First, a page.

It is likely that the number of patients entering renal end-stage programs is still increasing but we can expect that this is due to better survival and postponement of the disease and also to better acceptance of patients that were earlier not allowed into this treatment programme.

The number of publications regarding microalbuminuria is continuously increasing, not only regarding diabetic nephropathy in its early phase, but also as a marker for cardiovascular disease, both in hypertension and in the general background population.

The maxim is still true that diabetic nephropathy, retinopathy, heart disease and vascular disease all go together often with neuropathy. This is also apparent in this volume, with focus on good glycemic control and the best possible antihypertensive treatment program to be implemented early.

Carl Erik Mogensen March 2000

The main subjects of this book, hypertension and renal disease in diabetes, are areas where developments rapidly occur all the time, and therefore there is a clear need for a new edition - also even though it is only three years after the latest volume. During these three years, there have been many important new publications and numerous new trials have been conducted.

Increasing emphasis is now put on screening meaning identifying patients early on by measuring microalbuminuria. Microalbuminuria is a unique predictor of worsening of renal disease, cardiovascular disease and also early mortality. An increasing number of studies documents that treatment improve prognosis.

Unfortunately, the number of end-stage renal disease related to type 2 diabetes is increasing but there seems to be a decline, at least in some countries of patients with type 1 diabetes - and it seems that also the age where patients enter advanced renal disease programmes has increased, probably related to greatly improved medical care in general.

With this new edition it is my hope that the number of diabetic patients entering ESRD finally will start to decrease.

Carl Erik Mogensen January 2004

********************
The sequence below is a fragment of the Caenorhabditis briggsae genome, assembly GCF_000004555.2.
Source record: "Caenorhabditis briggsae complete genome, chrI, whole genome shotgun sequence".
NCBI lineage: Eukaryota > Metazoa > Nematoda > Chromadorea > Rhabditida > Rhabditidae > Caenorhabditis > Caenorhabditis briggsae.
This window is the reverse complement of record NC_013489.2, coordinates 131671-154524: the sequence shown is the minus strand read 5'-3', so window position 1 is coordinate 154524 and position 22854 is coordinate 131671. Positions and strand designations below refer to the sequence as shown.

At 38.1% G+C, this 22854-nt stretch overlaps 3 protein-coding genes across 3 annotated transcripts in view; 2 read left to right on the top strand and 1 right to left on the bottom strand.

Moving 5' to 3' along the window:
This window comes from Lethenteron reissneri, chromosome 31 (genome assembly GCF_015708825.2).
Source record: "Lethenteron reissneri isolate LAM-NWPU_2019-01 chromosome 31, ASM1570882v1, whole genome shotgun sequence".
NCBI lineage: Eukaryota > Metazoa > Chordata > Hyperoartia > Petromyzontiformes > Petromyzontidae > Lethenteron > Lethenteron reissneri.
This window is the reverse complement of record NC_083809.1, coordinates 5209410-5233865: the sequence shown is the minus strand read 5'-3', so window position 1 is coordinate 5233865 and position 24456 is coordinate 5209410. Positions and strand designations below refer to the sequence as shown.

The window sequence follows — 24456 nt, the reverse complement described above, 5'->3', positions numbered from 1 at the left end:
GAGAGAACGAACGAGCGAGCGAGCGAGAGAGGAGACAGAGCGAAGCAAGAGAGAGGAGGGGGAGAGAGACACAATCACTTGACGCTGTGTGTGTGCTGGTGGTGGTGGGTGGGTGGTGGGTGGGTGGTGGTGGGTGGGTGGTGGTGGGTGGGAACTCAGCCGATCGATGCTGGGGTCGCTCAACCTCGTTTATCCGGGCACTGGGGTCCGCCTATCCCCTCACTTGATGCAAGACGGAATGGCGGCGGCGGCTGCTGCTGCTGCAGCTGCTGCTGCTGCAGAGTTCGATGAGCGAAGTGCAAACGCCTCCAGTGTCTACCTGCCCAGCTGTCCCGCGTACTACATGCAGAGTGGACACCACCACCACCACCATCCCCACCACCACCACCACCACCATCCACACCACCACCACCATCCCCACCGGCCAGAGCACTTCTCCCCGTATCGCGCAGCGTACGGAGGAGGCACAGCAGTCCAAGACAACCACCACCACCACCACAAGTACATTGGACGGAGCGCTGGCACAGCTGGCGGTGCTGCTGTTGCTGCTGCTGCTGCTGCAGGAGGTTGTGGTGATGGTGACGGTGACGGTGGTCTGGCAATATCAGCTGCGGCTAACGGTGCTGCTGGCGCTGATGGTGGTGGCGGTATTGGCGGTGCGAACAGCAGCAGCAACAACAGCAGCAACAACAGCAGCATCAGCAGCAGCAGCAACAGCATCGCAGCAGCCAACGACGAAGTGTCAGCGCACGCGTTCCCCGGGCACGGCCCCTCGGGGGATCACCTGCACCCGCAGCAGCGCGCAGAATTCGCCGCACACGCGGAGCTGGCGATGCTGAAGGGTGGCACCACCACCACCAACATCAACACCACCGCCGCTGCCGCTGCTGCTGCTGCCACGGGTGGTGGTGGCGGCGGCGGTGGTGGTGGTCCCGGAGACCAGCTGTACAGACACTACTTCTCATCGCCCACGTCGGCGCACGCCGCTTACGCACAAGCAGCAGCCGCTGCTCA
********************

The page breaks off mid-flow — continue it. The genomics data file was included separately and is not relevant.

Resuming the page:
Amanda Adler, MD, PhD, FRCP Radcliffe Infirmary

Oxford Diabetes Research Laboratories

Woodstock Road

Oxford OX2 6HE, UK

Tel: +44 1865 2245 25

Fax: +44 1865 723884

E-mail: [email protected]

Niels Holmark Andersen Medical Dept. M Aarhus Kommunehospital Aarhus University Hospital DK-8000 Aarhus, Denmark Fax: +45 8949 2010 E-mail: [email protected]

Sharon Anderson, M.D.

Division of Nephrology and Hypertension

Oregon Health and Science University

Portland, OR 97201, USA

Tel: +1-503-494-8490

Fax: +1-503-721-7810

E-mail: [email protected]

George L. Bakris, MD, F.A.C.P Rush University Hypertension Center Rush-Presbyterian-St. Luke's Medical Center 1700 W. Van Buren Suite #470

Chicago, IL 60612-3833, USA Tel: +1 312 563 2195 Fax: +1 312 942 4464 E-mail: [email protected]

Hans-Jacob Bangstad, M.D.

Unit of Nephrology

Pediatric Department

Aker Diabetes Research Center

Ulleval University Hospital

0407 Oslo, Norway

Tel: +47 2211 7954

Fax: +47 2211 8663

E-mail: [email protected]

Rudy W. Bilous, MD, FRCP

Professor of Clinical Medicine

Audrey Collins Teaching Unit

Education Centre

James Cook University Hospital

Marton Road, Middlesbrough TS4 3BW, UK

E-mail: [email protected]

Geoffrey Boner, M.B.B.Ch. Diabetic Complications Group Baker Heart Res. Institute Commercial Rd Prahran 3181, VIV Australia E-mail: [email protected]

Knut Borch-Johnsen, M.D. Steno Diabetes Center Niels Steensens Vej 2 2820 Gentofte, Denmark Tel: +45 4443 9415 Fax: +45 4443 8233 E-mail: [email protected]

Vito M. Campese, M.D. LAC/USC Medical Center 1200 North State St. Los Angeles, CA 90033, USA Tel: +1 213 226 7307 Fax: +1 213 226 5390 E-mail: [email protected]

Professor John Chalmers

Institute for International Health

University of Sydney

PO Box 576 Newtown

NSW 2042, Australia

Tel: +61 2 9351 0063

Fax: +61 2 9352 0064

E-mail: [email protected]

Per K. Christensen Steno Diabetes Center Niels Steensens Vej 2 2820 Gentofte, Denmark tel: +45 3968 0800 fax: +45 3968 1048 E-mail:[email protected]